This story was updated Sept. 7, 2022, at 9:56 a.m. EST.
WASHINGTON — The U.S. Air Force launched an unarmed intercontinental ballistic missile at 1:13 a.m. Pacific Standard Time on Wednesday.
The Minuteman III took off from Vandenberg Space Force Base in California, with the base confirming the test of the Air Force Global Strike Command weapon.
According to Farrah Kaufmann with the base’s public affairs team, the ICBM was equipped with three test reentry vehicles, and the weapon traveled 4,200 miles at more than 15,000 mph to a test range at the Kwajalein Atoll near the Marshall Islands.
The U.S. Air Force plans to conduct a test launch of an unarmed intercontinental ballistic missile early Wednesday morning, the Pentagon announced.
Pentagon spokesman Brig. Gen. Pat Ryder said in a Tuesday briefing that Air Force Global Strike Command will launch the Minuteman III missile from Vandenberg Space Force Base in California, calling it a routine test that was scheduled well in advance.
It will be the second such test in less than a month, since the Aug. 16 launch of another unarmed Minuteman III from Vandenberg. That launch was delayed 12 days from its original date in an effort to avoid worsening tension with China after House Speaker Nancy Pelosi’s visit to Taiwan. The Chinese government objected to her visit and fired missiles into the water off the coast of Taiwan as part of military exercises.
Ryder did not address China in Tuesday’s briefing, but told reporters that the U.S. had notified Russia about plans to conduct the launch test in accordance with treaty obligations.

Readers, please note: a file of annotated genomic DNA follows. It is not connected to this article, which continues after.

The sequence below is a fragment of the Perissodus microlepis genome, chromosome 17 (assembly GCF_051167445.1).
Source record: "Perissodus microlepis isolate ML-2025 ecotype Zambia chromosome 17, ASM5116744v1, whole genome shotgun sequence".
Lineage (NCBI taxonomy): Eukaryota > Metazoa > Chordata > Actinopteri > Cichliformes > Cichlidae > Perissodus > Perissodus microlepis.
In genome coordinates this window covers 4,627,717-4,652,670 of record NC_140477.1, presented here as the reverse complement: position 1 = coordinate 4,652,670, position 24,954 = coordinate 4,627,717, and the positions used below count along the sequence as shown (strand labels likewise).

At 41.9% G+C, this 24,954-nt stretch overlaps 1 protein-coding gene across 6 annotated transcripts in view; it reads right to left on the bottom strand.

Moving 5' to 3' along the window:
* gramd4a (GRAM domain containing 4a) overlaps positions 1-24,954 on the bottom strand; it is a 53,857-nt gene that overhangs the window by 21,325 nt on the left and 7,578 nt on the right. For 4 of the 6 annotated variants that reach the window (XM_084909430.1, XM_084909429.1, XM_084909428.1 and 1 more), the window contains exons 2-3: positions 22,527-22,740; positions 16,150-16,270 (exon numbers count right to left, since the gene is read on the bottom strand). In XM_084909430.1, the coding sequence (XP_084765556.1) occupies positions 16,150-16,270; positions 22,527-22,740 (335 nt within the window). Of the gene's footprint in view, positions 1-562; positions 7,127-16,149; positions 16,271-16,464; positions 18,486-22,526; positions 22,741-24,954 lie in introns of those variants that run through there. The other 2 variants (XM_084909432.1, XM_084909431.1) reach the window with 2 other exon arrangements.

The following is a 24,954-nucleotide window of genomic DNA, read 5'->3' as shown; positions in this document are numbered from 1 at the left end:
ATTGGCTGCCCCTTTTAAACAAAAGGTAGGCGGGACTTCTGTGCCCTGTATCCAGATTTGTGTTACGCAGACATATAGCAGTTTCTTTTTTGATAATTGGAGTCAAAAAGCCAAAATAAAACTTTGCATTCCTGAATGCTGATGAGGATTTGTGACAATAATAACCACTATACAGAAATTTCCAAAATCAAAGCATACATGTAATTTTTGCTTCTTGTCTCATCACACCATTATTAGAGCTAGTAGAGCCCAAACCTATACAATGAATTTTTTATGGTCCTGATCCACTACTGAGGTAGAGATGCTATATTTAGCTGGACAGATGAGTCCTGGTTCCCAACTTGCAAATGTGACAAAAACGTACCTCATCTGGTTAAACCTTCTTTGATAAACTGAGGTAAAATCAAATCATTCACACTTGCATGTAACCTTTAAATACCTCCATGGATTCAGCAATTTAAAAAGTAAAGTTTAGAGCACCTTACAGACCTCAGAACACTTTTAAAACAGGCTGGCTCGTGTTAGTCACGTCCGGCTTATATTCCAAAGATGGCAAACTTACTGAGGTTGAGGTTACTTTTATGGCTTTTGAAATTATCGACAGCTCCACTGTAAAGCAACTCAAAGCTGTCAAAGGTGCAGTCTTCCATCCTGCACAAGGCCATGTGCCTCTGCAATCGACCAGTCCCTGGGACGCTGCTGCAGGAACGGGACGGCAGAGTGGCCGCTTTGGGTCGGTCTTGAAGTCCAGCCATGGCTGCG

The launch will be similar to previous tests and is designed to verify the effectiveness and readiness of the missile system and U.S. nuclear forces, Ryder said. “The purpose of the ICBM test launch program is to demonstrate the readiness of U.S. nuclear forces and provide confidence in the security and effectiveness of the nation’s nuclear deterrent.”
Defense Secretary Lloyd Austin also delayed a previous Minuteman III test in March, shortly after Russia’s invasion of Ukraine and Russian President Vladimir Putin’s decision to put his nuclear forces on higher alert. At that time, the Pentagon said the test was delayed to avoid any misunderstanding with Russia, and the department urged Putin to take steps to lower tension.
Stephen Losey is the air warfare reporter for Defense News. He previously covered leadership and personnel issues at Air Force Times, and the Pentagon, special operations and air warfare at Military.com. He has traveled to the Middle East to cover U.S. Air Force operations.